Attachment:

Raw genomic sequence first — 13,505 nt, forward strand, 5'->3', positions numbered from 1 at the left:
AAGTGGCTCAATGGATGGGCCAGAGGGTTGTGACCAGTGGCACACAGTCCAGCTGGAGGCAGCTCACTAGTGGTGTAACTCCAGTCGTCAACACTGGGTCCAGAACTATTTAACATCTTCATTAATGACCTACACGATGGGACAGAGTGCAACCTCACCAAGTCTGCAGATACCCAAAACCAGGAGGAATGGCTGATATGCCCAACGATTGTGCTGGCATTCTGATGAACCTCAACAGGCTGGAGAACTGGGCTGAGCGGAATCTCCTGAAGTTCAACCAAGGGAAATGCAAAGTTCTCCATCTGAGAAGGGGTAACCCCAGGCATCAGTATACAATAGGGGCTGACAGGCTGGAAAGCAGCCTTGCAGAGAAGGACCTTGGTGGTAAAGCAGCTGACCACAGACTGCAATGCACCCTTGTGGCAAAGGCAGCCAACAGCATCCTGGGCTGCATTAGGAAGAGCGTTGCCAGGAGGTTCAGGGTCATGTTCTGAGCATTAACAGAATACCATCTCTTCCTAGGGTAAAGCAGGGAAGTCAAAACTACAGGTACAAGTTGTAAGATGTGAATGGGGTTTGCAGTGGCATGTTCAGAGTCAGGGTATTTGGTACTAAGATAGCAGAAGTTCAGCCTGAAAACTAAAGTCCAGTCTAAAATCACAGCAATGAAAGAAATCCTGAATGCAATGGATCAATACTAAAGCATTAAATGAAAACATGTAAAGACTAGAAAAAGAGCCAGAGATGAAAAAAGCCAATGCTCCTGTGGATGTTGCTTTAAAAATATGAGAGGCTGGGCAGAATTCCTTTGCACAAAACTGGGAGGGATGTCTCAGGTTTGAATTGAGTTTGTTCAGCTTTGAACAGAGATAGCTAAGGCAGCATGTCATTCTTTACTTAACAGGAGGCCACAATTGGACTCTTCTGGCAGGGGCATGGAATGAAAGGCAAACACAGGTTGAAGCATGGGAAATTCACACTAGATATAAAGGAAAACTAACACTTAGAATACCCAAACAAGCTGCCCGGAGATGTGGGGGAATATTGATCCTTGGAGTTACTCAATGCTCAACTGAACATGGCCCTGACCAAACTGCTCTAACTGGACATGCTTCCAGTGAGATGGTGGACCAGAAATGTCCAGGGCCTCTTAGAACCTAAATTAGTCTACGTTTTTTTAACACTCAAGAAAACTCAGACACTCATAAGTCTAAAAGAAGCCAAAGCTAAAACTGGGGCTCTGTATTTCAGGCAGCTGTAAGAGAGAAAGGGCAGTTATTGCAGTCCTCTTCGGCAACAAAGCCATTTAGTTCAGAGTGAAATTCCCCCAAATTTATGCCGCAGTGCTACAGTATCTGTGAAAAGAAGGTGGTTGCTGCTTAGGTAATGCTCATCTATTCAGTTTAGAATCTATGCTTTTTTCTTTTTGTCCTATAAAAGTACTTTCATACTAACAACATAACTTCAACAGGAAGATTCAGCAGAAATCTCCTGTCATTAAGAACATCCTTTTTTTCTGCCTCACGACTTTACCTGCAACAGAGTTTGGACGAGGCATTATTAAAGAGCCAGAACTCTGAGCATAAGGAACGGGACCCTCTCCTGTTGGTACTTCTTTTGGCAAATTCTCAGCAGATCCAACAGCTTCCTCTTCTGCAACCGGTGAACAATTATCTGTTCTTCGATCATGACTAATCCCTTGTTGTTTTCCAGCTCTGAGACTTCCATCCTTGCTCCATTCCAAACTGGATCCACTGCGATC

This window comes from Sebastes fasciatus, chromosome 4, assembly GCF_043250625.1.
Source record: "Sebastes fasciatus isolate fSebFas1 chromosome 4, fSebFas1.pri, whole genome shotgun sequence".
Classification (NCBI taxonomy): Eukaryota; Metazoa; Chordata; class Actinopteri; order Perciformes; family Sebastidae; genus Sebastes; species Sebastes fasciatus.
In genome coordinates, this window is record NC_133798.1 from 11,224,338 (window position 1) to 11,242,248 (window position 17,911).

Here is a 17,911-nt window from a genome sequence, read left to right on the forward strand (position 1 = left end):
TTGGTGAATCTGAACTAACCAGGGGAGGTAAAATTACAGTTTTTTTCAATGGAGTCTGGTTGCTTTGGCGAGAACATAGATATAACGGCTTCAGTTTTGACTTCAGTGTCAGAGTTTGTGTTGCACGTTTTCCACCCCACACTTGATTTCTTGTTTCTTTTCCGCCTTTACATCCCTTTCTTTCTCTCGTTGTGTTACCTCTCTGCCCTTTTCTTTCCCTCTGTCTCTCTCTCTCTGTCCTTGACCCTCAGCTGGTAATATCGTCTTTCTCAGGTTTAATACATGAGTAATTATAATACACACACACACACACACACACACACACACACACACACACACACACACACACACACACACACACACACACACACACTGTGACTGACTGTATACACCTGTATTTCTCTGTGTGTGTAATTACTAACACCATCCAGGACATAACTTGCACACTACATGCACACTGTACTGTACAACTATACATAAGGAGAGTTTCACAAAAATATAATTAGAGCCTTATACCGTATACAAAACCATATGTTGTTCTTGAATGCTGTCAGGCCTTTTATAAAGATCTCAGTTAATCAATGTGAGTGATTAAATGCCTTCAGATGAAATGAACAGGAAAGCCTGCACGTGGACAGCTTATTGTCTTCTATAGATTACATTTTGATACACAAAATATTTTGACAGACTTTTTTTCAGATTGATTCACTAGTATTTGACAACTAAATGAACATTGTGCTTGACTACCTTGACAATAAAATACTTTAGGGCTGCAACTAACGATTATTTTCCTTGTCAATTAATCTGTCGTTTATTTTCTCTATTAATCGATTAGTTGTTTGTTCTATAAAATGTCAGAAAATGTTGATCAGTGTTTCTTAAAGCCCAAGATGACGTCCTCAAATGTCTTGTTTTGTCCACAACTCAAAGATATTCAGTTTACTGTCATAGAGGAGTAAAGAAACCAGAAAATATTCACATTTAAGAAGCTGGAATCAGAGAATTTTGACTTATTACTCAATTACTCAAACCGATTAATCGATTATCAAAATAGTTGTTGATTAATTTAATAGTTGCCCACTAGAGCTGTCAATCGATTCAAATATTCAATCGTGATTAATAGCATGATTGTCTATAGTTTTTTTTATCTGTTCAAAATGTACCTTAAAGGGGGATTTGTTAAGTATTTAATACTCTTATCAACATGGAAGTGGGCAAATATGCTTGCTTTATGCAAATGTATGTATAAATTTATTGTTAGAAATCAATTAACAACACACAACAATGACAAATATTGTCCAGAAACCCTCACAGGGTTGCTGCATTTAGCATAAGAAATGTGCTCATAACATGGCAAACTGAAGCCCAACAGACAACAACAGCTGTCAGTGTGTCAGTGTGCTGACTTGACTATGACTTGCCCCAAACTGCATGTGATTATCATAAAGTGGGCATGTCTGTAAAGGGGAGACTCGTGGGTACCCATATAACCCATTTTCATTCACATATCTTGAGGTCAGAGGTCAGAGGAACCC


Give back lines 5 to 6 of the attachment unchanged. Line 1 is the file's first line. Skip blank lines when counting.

Classification (NCBI taxonomy): Eukaryota; Metazoa; Chordata; class Actinopteri; order Perciformes; family Sebastidae; genus Sebastes; species Sebastes fasciatus.
In genome coordinates, this window is record NC_133798.1 from 11,224,338 (window position 1) to 11,242,248 (window position 17,911).